In my most recent Value Growth article, I mentioned that a CFO, or the person who leads your finance department, should oversee four divisions of your business – treasury, tax, accounting, and finance. Subsequently, those in the treasury division of your business handle cash flow, investments, accounts receivable (income), and accounts payable (expenses). Since cash flow is the bread and butter of your business, I want to discuss that. Specifically, I want to talk about how much cash you should stash in your business and personal accounts.
Most of the time, I find that business owners forsake their personal finances to build their businesses. As a matter of fact, they are operating their businesses to the detriment of their personal finances. Therefore, I often suggest that my business owner clients use a Four Account System to stabilize their financial situation and to sustain their personal and business lives. In other words, they need to have two accounts for their personal cash flow and two accounts for their business cash flow.
Here’s how the Four Account Method works:
First, I recommend keeping the amount of money that you and your family use on a monthly basis as a cushion in your personal checking account. For instance, if you and your family earn and spend approximately $5,000 each month, then you need to keep an ongoing balance of $5,000 in your checking account.
Next, I generally recommend keeping five to seven months worth of monthly cash flow in your personal savings account if you are a one-income family. If you are a two-income family, then you may only need four to six months worth of cash in your “emergency fund.” Thus, if you make and use $5,000 each month, keep $20,000 – $35,000 in your personal savings account.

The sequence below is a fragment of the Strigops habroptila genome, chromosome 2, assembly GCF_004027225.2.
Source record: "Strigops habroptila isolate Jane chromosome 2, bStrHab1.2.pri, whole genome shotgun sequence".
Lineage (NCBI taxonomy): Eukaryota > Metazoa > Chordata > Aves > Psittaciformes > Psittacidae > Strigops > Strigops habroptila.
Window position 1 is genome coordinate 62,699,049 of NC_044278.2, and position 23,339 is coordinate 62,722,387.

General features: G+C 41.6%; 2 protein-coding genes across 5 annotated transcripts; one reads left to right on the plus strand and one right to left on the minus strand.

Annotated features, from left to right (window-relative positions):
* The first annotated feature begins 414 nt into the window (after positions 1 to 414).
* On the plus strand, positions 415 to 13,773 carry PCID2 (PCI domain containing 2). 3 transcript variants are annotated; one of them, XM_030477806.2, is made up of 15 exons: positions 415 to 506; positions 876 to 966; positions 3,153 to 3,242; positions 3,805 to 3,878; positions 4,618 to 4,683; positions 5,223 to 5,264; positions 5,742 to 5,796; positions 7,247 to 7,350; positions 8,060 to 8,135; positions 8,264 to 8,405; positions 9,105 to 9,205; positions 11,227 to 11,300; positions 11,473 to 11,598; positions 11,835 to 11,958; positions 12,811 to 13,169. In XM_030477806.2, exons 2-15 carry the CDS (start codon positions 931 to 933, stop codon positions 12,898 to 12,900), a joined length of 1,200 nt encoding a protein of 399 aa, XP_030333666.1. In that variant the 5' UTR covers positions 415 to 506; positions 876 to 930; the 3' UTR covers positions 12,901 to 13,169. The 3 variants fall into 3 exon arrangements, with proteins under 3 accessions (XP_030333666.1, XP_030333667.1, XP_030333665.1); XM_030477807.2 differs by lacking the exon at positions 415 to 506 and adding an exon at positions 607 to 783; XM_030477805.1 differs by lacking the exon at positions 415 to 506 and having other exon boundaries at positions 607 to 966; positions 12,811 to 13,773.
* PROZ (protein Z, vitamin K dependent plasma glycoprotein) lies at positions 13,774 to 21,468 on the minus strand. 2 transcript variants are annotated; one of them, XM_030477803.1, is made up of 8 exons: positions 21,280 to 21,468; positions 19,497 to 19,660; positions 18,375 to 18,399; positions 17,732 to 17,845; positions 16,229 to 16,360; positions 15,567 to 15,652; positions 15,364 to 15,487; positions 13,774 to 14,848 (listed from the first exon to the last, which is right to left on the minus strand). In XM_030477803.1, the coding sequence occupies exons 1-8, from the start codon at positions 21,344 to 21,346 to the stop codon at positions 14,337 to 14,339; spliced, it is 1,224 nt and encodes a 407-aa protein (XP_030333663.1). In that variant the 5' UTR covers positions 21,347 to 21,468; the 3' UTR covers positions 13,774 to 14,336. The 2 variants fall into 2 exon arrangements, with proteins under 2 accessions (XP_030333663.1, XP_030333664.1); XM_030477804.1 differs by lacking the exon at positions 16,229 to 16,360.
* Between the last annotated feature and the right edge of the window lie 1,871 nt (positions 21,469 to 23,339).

Now that you have your personal checking and savings in check, you want to work on having the right amount of money in your business accounts. If your business income remains steady throughout the year, then I typically recommend keeping your budget baseline in your business checking account. Like you did in your personal accounts, determine how much cash comes in and out of your business each month and keep at least that amount in your business checking account. Thus, if you earn and spend approximately $100,000 each month, keep $100,000 in funds in your checking account.
However, if you work in a business whose income ebbs and flows according to seasons, I generally recommend keeping three times the amount of monthly cash flow in your checking account. In other words, if your expenses amount to $100,000 each month, keep a baseline of $300,000 in your business checking accounts to get you through the slow seasons.
Finally, I recommend that you keep two months worth of business expense necessities set back in a business savings account. These non-volatile expenses could include basic utilities, rent, debt payments, employee payroll and liabilities, insurance premiums, and so forth. Traditionally, if you have two months worth of necessary expenses set aside and you have stable income, then you can weather the worst storms that come.
I have yet to hear business owners tell me they have too much cash in the bank. However, there is one exception to the Four Account Method. If you are looking to sell your business in the next five years, then cash could be an enemy to you. At this point, you want to remove excess cash from your accounts because buyers could think you need that much cash to sustain your business. That could negatively affect your business’s valuation.
RELATED READING: How Much of a Cash Reserve Does My Business Need
The psychology behind this “cash stash” is amazing. I’ve worked with many business owners who struggled to reserve this much cash. Yet, once they had “enough” in their personal and business accounts, their businesses began flourishing. But why? Why does this work?
The Four Account Method works because it reduces business owners’ stress. With a security blanket in the bank, you have the ability to go out and take risks you weren’t able to take before.
For more information on this topic, be sure to listen to the attached podcast! And don’t miss our next topic 19 Tips for Improving Accounts Receivable Collections.